The chairman of the Federal Reserve Board said that the nation's central bank intends to continue to pursue the restrictive monetary policy it has followed for the last year "until we are sure the economy is in a cooler state."
G. William Miller noted today that although the traditional measures of the money supply have decined or shown little growth in the last four months, they no longer are good indicators of the amount of funds sloshing around in the economy that can be loaned to companies and individuals.
Until the Fed is sure that the availability of credit is being trimmed, the central bank will keep monetary policy in a "restrictive" stance, Miller told the annual meeting of the American Paper Institute.
Although Miller did not say what "restrictive" meant, presumably Fed policy over the coming months will keep interest rates at the current level or higher.
Short-term interest rates declined during the early weeks of the year as loan demand fell, in part because companies were cash-flush after a surprisingly strong 1978 fourth quarter, and in part because rough weather in January and February slowed operations and reduced corporate borrowing.
But rates have begun to climb in recent weeks, and one of the banks that lowered its prime interest rate from 11 percent to 11 1/2 percent, First National Bank of Chicago, has boosted the rate back to 11 3/4 percent.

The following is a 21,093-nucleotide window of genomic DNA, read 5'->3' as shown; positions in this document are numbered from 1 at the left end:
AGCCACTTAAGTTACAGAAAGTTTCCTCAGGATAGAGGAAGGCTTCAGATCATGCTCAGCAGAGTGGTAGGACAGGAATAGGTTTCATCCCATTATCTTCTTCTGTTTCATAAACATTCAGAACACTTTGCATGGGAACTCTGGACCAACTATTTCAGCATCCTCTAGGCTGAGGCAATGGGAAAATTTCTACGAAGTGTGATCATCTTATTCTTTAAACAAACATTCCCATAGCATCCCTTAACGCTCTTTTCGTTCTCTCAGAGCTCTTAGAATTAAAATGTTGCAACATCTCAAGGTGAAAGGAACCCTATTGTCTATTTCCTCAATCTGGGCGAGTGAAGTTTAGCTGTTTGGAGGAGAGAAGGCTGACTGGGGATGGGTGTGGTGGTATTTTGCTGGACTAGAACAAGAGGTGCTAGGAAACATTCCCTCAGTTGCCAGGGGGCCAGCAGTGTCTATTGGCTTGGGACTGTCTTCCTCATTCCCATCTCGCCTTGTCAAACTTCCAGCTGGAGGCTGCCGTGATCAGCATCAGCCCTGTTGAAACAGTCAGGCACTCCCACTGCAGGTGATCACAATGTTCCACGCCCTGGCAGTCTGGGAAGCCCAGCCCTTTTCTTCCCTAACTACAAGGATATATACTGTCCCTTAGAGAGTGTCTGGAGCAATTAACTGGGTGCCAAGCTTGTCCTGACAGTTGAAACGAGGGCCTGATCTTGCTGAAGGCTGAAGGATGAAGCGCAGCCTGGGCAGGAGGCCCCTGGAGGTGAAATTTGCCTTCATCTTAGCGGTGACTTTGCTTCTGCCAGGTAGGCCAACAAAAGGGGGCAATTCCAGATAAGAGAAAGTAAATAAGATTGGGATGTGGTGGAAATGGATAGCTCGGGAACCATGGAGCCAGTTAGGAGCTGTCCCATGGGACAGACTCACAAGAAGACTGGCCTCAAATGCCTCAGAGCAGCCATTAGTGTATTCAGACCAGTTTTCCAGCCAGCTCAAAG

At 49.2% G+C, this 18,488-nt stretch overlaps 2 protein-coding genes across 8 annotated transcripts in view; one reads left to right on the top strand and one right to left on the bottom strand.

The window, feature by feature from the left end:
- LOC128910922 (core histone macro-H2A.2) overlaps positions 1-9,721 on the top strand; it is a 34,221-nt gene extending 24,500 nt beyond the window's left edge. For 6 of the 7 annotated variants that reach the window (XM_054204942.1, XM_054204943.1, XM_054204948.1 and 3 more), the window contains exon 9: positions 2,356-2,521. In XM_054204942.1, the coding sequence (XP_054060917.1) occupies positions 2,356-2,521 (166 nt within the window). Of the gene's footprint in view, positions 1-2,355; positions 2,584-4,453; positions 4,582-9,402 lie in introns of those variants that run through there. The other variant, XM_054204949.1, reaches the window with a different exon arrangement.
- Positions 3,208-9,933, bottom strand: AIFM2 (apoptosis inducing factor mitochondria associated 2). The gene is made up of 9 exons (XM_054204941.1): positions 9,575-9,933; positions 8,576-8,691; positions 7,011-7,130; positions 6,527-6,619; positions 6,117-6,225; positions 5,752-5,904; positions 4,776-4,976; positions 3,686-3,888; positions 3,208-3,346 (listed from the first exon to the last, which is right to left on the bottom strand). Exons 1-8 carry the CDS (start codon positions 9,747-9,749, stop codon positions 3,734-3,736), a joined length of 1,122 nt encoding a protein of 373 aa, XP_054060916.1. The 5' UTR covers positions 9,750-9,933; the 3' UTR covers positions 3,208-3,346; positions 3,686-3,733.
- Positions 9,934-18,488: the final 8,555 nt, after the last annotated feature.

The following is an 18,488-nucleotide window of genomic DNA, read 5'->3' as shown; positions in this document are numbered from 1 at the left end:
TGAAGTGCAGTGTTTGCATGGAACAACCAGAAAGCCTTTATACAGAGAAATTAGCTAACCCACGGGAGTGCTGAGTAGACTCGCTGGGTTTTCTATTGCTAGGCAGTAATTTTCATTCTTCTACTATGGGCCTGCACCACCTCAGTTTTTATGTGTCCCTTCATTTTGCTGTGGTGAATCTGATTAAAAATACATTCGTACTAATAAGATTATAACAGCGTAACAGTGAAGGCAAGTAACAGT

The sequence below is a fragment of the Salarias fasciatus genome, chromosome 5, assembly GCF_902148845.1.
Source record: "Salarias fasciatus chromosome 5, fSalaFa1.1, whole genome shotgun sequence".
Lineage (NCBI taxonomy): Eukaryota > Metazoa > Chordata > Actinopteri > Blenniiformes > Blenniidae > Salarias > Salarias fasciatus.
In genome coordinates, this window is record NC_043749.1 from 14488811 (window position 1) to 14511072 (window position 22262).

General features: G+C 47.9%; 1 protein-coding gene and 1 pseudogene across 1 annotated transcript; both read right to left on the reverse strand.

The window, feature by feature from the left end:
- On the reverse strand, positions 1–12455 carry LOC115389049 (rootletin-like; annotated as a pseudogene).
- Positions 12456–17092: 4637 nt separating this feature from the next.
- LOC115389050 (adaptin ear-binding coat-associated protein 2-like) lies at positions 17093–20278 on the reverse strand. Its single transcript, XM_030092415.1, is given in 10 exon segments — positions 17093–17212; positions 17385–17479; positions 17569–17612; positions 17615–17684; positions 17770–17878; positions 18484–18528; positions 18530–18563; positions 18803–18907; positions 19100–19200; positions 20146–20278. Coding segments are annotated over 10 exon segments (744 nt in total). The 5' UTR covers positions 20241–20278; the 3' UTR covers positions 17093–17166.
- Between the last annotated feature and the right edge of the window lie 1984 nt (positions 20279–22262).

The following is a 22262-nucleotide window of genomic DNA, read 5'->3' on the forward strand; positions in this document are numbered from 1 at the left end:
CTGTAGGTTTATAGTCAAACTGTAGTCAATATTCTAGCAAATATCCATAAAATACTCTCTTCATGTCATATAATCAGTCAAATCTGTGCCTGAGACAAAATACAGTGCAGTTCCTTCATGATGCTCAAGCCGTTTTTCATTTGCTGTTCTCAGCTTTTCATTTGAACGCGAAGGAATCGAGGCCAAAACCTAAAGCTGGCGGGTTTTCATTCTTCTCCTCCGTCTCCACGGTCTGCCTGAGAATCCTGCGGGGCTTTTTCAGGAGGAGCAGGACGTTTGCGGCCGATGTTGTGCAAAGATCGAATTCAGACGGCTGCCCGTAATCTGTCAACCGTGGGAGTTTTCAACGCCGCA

Miller noted that economists of all stripes -- both the so-called Keynesians and the monetarists -- have advised the central bank to loosen its monetary policy.
"We're not going to follow either one," he said.
Miller said that corporations and individuals have developed many substitutes for money in recent years that do not show up in the conventional definitions of the money supply -- currency in circulation and checking deposits. That means the money and credit situation is not as tight as the old indicators suggest, Miller said.
Miller said that both those who forecast a strong boom -- which eventually will end in recession -- and those who foresee an imminent recession are wrong. "The evidence is that the economy is slowing and headed for neither a boom nor a bust," Miller said.
But he suggested that if the central bank has any worries, it is that the economy is too strong. He noted that "recent evidence suggests that businessmen may be tending" to hoard materials as they did during the inflation boom just before the 1974 recession.
If they are, he said, it would set the stage for plant and factory closings as companies realize they have too many goods in inventory and cut back orders.
"Let's not repeat 1973 and 1974 when (business) greed in trying to accumulate goods led to a disastrous recession," Miller admonished.
He promised that monetary policy would be prepared to move "promptly" toward either more restraint or a loosening if the economy should show signs of growing too fast or suddenly shrinking.
At a press conference following his speech, he said that, while the Fed does not want to stop foreign banks from taking over any American banks, he doesn't think a foreign bank would be able to take over an American bank that did not want to be acquired.
"They'd have a long road to hoe and an unlikely outcome," Miller said.